The Benefits of Photographic Time Travel

Upload from July 25, 2011

Traveling back in time with your images can be far more beneficial than you ever imagined. Best of all? You don’t even need a DeLorean to do it. Story time…

The other night we decided to take a break from work and watch a movie. We had a great one picked out and ready to go. We were just about to turn off the computers and leave the office when I opened a folder of images from our trip to India in 2008…

BAM! Without warning we were hurtled three years into the past in a dizzying experience that will henceforth be known as “photographic time travel”. Memories came racing back, along with emotions, and—perhaps most importantly—ideas.

A couple hours passed and we completely forgot about the movie. We probably could have stayed up all night looking at the photos. It was honestly one of the most fun experiences we’ve had a long time.

Here’s the thing. We spend so much of our time working on images for clients that we barely work on images for ourselves. Taking a couple hours to enjoy looking through our own work was wonderful.

Benefit #1: It’s Fun!

Perusing your old work is truly enjoyable. Don’t go into it with any goals—just browse. See where you go. Look at things differently. Let the memories of that moment come back. Experience your photos as they were meant to be experienced—as something to be looked at, not just worked on.

Normally after shooting we bring all our keepers into a new folder, and hardly ever look at the others. On this time travel expedition we looked at all the photos, not just the keepers. Our conclusion? Boy, we were dumb back then!!

When we took this trip we had only been full-time photographers for a year. We were super green. We barely knew anything about photography and it showed. But here’s the trick. It didn’t necessarily show in the photos, but it really did in the edits.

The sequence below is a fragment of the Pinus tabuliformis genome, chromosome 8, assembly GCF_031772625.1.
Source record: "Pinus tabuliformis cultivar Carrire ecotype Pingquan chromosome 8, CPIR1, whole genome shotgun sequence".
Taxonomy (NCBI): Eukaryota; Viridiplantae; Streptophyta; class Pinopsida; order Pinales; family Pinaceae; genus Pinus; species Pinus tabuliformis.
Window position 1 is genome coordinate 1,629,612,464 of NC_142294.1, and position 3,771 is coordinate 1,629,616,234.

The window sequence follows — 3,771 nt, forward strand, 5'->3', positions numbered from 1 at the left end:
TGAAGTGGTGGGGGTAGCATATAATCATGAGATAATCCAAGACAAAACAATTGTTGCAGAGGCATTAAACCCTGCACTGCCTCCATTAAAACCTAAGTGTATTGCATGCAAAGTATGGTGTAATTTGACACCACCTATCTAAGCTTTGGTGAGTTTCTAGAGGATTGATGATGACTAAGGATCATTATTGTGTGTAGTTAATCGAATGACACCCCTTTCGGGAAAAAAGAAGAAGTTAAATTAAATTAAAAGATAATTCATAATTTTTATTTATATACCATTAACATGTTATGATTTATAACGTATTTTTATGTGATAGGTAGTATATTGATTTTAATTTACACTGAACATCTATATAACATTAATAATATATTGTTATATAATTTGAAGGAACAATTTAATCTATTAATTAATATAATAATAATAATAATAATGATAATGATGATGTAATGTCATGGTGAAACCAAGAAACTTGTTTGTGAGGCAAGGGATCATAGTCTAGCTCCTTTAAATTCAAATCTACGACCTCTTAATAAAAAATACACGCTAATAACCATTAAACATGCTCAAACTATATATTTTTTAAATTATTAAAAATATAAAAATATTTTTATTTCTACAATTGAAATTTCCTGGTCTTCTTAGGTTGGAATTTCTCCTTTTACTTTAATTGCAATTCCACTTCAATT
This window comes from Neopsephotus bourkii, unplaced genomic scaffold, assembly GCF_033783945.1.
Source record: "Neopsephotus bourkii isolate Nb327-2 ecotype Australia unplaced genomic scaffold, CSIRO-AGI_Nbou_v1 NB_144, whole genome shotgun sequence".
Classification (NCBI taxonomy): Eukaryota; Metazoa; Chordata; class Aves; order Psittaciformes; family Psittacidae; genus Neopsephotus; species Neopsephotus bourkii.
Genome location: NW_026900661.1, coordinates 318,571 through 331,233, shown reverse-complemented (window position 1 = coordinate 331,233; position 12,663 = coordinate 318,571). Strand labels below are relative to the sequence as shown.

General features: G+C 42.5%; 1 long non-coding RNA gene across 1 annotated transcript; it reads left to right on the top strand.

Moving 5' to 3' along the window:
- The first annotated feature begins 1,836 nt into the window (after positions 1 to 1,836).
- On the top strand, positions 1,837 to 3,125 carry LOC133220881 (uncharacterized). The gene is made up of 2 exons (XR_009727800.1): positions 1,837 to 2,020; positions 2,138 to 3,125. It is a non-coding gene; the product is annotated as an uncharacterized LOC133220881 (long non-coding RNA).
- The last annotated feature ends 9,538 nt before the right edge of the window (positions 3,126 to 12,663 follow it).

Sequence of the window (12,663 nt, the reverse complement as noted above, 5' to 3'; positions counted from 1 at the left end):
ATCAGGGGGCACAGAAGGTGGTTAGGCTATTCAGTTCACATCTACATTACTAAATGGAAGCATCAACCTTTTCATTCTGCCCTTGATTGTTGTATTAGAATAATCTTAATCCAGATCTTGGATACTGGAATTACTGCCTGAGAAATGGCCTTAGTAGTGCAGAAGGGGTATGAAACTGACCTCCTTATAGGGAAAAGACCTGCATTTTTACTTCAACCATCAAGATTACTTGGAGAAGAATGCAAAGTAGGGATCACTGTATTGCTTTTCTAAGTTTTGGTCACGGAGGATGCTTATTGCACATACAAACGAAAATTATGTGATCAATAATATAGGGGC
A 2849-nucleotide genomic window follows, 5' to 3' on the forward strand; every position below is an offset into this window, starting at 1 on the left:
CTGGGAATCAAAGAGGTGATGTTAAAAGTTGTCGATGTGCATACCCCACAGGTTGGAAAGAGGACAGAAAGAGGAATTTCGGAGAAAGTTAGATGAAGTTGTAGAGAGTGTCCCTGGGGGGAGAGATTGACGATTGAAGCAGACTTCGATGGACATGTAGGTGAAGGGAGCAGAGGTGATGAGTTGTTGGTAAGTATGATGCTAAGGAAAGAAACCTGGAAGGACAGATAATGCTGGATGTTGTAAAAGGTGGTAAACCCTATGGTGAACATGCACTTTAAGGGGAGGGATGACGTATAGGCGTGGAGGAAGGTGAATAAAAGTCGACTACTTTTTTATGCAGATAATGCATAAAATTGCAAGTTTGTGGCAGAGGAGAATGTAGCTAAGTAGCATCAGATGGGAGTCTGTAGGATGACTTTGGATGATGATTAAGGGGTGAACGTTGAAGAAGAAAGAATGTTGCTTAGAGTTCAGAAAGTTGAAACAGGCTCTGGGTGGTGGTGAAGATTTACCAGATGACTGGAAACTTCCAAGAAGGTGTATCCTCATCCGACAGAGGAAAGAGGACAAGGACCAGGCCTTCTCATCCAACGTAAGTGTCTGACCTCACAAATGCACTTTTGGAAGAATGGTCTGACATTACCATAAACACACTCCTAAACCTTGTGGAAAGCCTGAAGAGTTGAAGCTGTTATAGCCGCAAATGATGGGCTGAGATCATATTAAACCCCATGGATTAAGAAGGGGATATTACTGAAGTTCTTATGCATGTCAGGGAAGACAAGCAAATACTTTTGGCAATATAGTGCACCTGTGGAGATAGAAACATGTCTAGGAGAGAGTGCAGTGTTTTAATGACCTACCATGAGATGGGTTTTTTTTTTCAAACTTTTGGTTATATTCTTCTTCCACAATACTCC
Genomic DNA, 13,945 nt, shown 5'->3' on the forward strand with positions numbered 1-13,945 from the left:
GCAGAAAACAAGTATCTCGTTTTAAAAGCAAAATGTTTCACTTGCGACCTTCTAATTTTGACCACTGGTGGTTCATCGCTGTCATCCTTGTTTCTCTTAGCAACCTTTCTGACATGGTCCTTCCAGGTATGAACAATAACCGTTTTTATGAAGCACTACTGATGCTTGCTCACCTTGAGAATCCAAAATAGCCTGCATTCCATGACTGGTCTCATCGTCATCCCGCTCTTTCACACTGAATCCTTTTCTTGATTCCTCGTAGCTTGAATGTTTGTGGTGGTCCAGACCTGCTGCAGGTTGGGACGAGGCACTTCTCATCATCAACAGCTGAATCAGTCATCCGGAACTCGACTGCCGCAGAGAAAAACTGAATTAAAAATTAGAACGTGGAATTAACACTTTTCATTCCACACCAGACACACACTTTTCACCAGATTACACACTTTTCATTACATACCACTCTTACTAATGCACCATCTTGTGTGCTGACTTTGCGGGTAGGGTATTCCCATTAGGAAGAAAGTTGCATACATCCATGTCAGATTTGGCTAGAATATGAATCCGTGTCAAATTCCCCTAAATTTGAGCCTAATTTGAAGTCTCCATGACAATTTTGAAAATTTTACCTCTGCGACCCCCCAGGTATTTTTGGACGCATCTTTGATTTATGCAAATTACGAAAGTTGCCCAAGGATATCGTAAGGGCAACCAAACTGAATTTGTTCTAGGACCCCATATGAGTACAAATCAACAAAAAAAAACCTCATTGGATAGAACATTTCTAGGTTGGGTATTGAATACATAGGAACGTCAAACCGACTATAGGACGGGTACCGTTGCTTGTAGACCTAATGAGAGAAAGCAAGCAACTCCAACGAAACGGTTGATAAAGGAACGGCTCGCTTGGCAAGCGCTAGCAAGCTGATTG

Benefit #2: Get Perspective

You are constantly learning more and more about photography. You’ve probably learned so much you don’t even realize it. When you time travel you suddenly have a sense of just how far you’ve come since then. Those ideas and techniques that you take for granted right now become clear again. You get a sense of where you are, where you have been, and where you want to go.

Benefit #3: Find Hidden Gems

Armed with all this fresh knowledge, you’ll be able to see your old work in a new way. Images that, at the time, didn’t seem very interesting suddenly come alive. You see the potential that was hidden to you before.

You’re sure to find a few gems that you can’t believe you didn’t select before. For instance, the photo below never made it into our edits back then. Now we think it’s pretty darn cool.

After perusing some photos, we pulled a couple into Lightroom to start playing around with them. Editing is definitely an optional part of time travel, but you’ll probably find yourself compelled to take the image to a finished state, and see just how much you can bring out of it. And here’s another benefit for you…

Benefit #4: Put Your New Skills To Work

You can’t re-shoot the scene. Photographic time travel doesn’t work that way. But you can bring that image to the present, and edit it with your updated post-processing skills!

This is one of the really awesome things about shooting in RAW. Even though we took these photos over 3 years ago, we were easily able to go back to the clean, high-quality file and edit it again, as if we took it yesterday.

Since we first processed our photos from India we’ve learned buckets about editing. You’re surely the exact same way. You’ll look at your photos as say “Gosh, why did I make that black and white?? It clearly has to be colour!” or “Gee whiz, I added way too much contrast to my photos back then and mucked up the tones. I need to re-edit that!”.

We originally processed this photo in black and white, with muted tones that failed to show what was going on. It’s a rather different photo (shot with a tilt-shift lens) and leaving it in colour gives you a chance of seeing the details of the scene!

And hey, check this out!

Benefit #5: Take Advantage of the Software Of The Future

Since you took your past photos, software has improved a LOT! The sharpening and noise reduction tools in Lightroom have become crazy powerful, and you can do a lot more to edit the photo than when it was taken. Photos that might have been too soft 3 years ago can now be expertly sharpened with amazing results.